The U.S. Court of Appeals for the Second Circuit recently issued a ruling that may limit the scope of computer searches of criminal suspects. In turn, law enforcement agencies will likely have to supply better supervision and training for those that conduct the digital examinations.
Let's start with the basics: Ordinarily, a search warrant is required before evidence can be seized. That warrant must offer evidence that there is probable cause that a crime has been committed, describe the items sought in the search, and explain how they are connected to the crime. The subsequent search must be limited to the evidence described in the warrant.
There are exceptions. Among them is the plain view exception, which ordinarily applies when an officer finds other evidence in a place where he or she is lawfully entitled to be and is not violating the owner of the property's privacy. The Second Circuit has traditionally applied this rule to digital forensics searches as routinely as it has to physical searches of a person or property.
But as digital search scenes grow larger and larger—hard drives are in the terabytes and cellphones are over 50 gigabytes — questions have been raised about when a legal digital search for specific evidence becomes an improper general search.
The Second Circuit addressed the issue head on in its recent decision in U.S. v Galpin. While it stopped short of holding that the plain view exception does not apply to digital searches, it did limit the scope of its availability.
The Galpin court offered a classic example of the plain view exception by describing an officer who enters an apartment and sees cocaine on a table. The analogous situation in the digital world is when a forensic examiner opens a computer file in search of evidence listed in a warrant and finds evidence of a separate crime. Law enforcement authorities have long argued that in order to properly conduct a digital search, each computer file had to be opened. For example, in order to find evidence of narcotics trafficking, they must open and view all of the computer owner's family pictures, home budget spreadsheets and emails to high school sweethearts. If something like child pornography is found, it's fair game — just like the cocaine on the table.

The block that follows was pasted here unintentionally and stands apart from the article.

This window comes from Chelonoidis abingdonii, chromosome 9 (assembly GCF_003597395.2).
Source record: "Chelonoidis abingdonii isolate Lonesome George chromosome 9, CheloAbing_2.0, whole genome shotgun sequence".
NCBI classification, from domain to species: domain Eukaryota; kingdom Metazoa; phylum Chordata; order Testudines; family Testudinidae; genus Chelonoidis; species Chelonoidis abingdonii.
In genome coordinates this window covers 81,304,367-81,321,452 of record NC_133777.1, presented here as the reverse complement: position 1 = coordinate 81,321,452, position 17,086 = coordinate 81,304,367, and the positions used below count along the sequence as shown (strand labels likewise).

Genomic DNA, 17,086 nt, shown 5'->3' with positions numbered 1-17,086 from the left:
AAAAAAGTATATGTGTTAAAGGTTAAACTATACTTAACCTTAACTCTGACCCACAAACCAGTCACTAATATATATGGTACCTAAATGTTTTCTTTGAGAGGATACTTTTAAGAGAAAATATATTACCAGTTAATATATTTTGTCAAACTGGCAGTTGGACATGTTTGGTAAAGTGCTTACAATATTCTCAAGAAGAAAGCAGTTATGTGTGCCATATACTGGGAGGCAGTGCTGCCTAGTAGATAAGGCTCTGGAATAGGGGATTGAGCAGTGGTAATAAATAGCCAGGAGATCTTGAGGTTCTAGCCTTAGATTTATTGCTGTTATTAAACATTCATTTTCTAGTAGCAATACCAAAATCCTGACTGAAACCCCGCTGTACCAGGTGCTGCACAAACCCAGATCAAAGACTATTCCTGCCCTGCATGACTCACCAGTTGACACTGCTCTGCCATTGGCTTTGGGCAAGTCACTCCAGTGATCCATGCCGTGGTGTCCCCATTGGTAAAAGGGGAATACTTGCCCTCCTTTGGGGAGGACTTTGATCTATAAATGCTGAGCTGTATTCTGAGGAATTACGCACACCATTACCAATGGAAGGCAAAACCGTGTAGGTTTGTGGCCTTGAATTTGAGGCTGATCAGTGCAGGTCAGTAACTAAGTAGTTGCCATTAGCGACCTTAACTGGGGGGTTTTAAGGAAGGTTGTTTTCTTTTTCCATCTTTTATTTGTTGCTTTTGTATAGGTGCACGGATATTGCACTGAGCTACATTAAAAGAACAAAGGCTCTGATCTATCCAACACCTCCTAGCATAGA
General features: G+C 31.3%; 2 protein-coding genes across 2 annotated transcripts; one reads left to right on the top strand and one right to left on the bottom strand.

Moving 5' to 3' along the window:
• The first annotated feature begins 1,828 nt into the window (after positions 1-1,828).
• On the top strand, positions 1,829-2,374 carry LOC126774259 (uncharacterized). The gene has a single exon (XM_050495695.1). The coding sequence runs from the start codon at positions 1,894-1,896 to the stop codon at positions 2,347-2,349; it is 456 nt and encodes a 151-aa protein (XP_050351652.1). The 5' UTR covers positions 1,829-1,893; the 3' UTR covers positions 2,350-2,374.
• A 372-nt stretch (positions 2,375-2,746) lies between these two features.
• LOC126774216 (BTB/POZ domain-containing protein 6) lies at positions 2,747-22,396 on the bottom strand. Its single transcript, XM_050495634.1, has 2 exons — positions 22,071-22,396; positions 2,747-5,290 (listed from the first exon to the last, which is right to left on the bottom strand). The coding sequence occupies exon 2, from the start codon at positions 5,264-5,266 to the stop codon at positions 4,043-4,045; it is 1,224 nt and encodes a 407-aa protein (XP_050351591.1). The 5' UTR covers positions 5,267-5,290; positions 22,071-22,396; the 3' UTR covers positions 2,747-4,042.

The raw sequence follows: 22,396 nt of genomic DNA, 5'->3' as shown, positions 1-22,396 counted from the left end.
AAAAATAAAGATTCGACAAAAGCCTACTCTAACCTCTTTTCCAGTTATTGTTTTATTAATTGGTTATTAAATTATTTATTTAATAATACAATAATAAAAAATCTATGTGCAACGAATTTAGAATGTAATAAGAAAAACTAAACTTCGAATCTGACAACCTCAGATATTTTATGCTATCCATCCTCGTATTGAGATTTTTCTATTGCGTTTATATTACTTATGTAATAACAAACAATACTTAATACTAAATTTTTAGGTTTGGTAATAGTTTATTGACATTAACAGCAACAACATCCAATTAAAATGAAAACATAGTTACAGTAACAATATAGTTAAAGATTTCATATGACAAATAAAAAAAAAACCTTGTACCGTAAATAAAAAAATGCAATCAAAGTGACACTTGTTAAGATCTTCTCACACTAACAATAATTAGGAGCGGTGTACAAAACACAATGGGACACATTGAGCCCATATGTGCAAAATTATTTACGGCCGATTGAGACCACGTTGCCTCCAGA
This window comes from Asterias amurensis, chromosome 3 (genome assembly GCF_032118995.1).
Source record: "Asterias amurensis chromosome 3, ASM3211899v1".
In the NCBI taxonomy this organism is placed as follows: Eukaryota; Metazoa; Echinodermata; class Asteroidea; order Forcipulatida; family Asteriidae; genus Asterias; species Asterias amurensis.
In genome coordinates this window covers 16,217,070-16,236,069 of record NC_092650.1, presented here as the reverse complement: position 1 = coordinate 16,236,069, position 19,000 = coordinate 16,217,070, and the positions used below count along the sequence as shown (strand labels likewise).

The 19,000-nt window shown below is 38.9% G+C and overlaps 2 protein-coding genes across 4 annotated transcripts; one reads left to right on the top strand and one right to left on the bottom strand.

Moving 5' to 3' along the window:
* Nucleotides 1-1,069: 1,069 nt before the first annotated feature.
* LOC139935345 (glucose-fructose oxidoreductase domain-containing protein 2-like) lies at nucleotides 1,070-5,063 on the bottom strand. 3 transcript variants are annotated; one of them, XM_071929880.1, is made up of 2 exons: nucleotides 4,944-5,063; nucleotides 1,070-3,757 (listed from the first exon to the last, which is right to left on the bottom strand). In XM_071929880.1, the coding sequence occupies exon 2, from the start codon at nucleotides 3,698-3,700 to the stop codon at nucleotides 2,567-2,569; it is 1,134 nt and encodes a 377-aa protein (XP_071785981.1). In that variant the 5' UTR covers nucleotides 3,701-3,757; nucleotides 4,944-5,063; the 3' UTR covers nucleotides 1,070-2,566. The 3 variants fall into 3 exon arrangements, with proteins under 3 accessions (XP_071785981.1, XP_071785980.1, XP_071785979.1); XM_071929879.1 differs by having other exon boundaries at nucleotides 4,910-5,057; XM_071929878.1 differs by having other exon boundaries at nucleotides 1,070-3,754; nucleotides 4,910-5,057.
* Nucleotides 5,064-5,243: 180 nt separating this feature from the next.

At one point in the history of forensic computer examinations and the development of forensic software, it may, in fact, have been true that each and every file had to be opened and examined. But it is certainly not true now. There are many ways to craft a search plan so that it does not unnecessarily encroach into a computer owner's private areas.
And so the Second Circuit, in Galpin, held that the government must make a better effort to search only for digital evidence related to alleged crimes detailed in the warrant.
The appellate court remanded the case to the trial court, which has been asked to sever the valid sections from invalid sections of the search warrant—that is, the portions of the warrant that are supported by probable cause from those that are not. Once that is done, the trial court must look at the extent to which the search for digital evidence was calculated to target data beyond the scope of the warrant. If the court finds that evidence beyond the scope of the valid portions of the warrant was targeted by searching agents, the plain view exception does not apply and some evidence will be suppressed.
James R. Galpin Jr. had been convicted of several offenses involving child pornography and crimes against minors. As a convicted sex offender, he was subject to registration in New York. He became the subject of an investigation by police, who had been tipped off that he was violating the terms of his sex offender registration. Investigators learned that Galpin used an unregistered online identity to post at least one picture of himself in violation of the terms of New York's sex offender registration requirements.
And so a search-warrant was issued for an extensive list of computer-related items that were "believed to be evidence, [or] substantiate or support violations of NYS Corrections Law, … NYS Penal Law or federal statutes."
During the computer search, child pornography was found. Galpin moved to suppress all of the evidence seized, arguing that the warrant was overly broad and the result was an improper general search of his computer. The trial court denied the motion, holding that although the warrant was broad and there was no probable cause to search for child pornography, the valid portions of the warrant could be severed from the invalid clauses and that the child pornography was found in plain view.
Galpin appealed. The Second Circuit upheld the trial court's decision in part and reversed it in part. It stated that the trial court was correct in ruling there was insufficient probable cause of any crime other than failure to report an unregistered Internet identity and that the warrant was overly broad. But it reversed and remanded on the severability and plain view issues.